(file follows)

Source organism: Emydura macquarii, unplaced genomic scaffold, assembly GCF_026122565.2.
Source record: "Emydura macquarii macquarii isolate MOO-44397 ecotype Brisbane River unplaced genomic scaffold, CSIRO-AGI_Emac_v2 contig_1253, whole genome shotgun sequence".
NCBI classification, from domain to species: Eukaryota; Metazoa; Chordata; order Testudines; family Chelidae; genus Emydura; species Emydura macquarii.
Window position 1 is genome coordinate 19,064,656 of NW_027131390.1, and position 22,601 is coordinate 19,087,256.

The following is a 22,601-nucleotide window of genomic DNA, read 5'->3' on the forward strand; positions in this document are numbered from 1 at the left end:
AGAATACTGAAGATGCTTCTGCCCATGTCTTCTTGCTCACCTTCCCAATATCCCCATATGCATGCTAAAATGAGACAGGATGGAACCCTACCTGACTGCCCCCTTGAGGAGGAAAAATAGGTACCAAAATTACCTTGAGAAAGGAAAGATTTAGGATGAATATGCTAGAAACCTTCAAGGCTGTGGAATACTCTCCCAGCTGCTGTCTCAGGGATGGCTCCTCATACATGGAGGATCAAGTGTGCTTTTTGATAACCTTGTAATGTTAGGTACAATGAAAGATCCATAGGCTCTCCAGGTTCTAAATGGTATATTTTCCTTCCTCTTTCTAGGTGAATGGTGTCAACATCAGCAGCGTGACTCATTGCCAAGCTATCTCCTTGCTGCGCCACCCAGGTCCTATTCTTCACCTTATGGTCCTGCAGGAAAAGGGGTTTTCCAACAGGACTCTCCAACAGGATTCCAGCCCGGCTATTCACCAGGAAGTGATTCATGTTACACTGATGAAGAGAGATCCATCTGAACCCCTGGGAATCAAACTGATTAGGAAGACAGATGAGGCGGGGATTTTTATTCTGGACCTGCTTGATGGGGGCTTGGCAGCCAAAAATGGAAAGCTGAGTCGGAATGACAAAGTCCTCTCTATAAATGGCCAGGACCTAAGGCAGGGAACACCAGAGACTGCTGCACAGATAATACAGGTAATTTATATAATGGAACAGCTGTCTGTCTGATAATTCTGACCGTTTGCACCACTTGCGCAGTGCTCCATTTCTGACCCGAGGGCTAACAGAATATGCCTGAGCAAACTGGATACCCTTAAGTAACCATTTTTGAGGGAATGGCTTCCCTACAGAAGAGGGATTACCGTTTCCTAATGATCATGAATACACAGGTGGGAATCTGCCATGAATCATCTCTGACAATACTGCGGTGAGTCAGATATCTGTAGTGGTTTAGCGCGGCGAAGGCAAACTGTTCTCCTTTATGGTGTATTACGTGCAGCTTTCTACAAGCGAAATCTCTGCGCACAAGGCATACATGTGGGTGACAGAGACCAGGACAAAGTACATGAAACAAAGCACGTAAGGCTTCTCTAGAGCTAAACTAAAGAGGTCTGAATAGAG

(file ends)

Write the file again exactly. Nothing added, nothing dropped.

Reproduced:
Source organism: Emydura macquarii, unplaced genomic scaffold, assembly GCF_026122565.2.
Source record: "Emydura macquarii macquarii isolate MOO-44397 ecotype Brisbane River unplaced genomic scaffold, CSIRO-AGI_Emac_v2 contig_1253, whole genome shotgun sequence".
NCBI classification, from domain to species: Eukaryota; Metazoa; Chordata; order Testudines; family Chelidae; genus Emydura; species Emydura macquarii.
Window position 1 is genome coordinate 19,064,656 of NW_027131390.1, and position 22,601 is coordinate 19,087,256.

The following is a 22,601-nucleotide window of genomic DNA, read 5'->3' on the forward strand; positions in this document are numbered from 1 at the left end:
AGAATACTGAAGATGCTTCTGCCCATGTCTTCTTGCTCACCTTCCCAATATCCCCATATGCATGCTAAAATGAGACAGGATGGAACCCTACCTGACTGCCCCCTTGAGGAGGAAAAATAGGTACCAAAATTACCTTGAGAAAGGAAAGATTTAGGATGAATATGCTAGAAACCTTCAAGGCTGTGGAATACTCTCCCAGCTGCTGTCTCAGGGATGGCTCCTCATACATGGAGGATCAAGTGTGCTTTTTGATAACCTTGTAATGTTAGGTACAATGAAAGATCCATAGGCTCTCCAGGTTCTAAATGGTATATTTTCCTTCCTCTTTCTAGGTGAATGGTGTCAACATCAGCAGCGTGACTCATTGCCAAGCTATCTCCTTGCTGCGCCACCCAGGTCCTATTCTTCACCTTATGGTCCTGCAGGAAAAGGGGTTTTCCAACAGGACTCTCCAACAGGATTCCAGCCCGGCTATTCACCAGGAAGTGATTCATGTTACACTGATGAAGAGAGATCCATCTGAACCCCTGGGAATCAAACTGATTAGGAAGACAGATGAGGCGGGGATTTTTATTCTGGACCTGCTTGATGGGGGCTTGGCAGCCAAAAATGGAAAGCTGAGTCGGAATGACAAAGTCCTCTCTATAAATGGCCAGGACCTAAGGCAGGGAACACCAGAGACTGCTGCACAGATAATACAGGTAATTTATATAATGGAACAGCTGTCTGTCTGATAATTCTGACCGTTTGCACCACTTGCGCAGTGCTCCATTTCTGACCCGAGGGCTAACAGAATATGCCTGAGCAAACTGGATACCCTTAAGTAACCATTTTTGAGGGAATGGCTTCCCTACAGAAGAGGGATTACCGTTTCCTAATGATCATGAATACACAGGTGGGAATCTGCCATGAATCATCTCTGACAATACTGCGGTGAGTCAGATATCTGTAGTGGTTTAGCGCGGCGAAGGCAAACTGTTCTCCTTTATGGTGTATTACGTGCAGCTTTCTACAAGCGAAATCTCTGCGCACAAGGCATACATGTGGGTGACAGAGACCAGGACAAAGTACATGAAACAAAGCACGTAAGGCTTCTCTAGAGCTAAACTAAAGAGGTCTGAATAGAG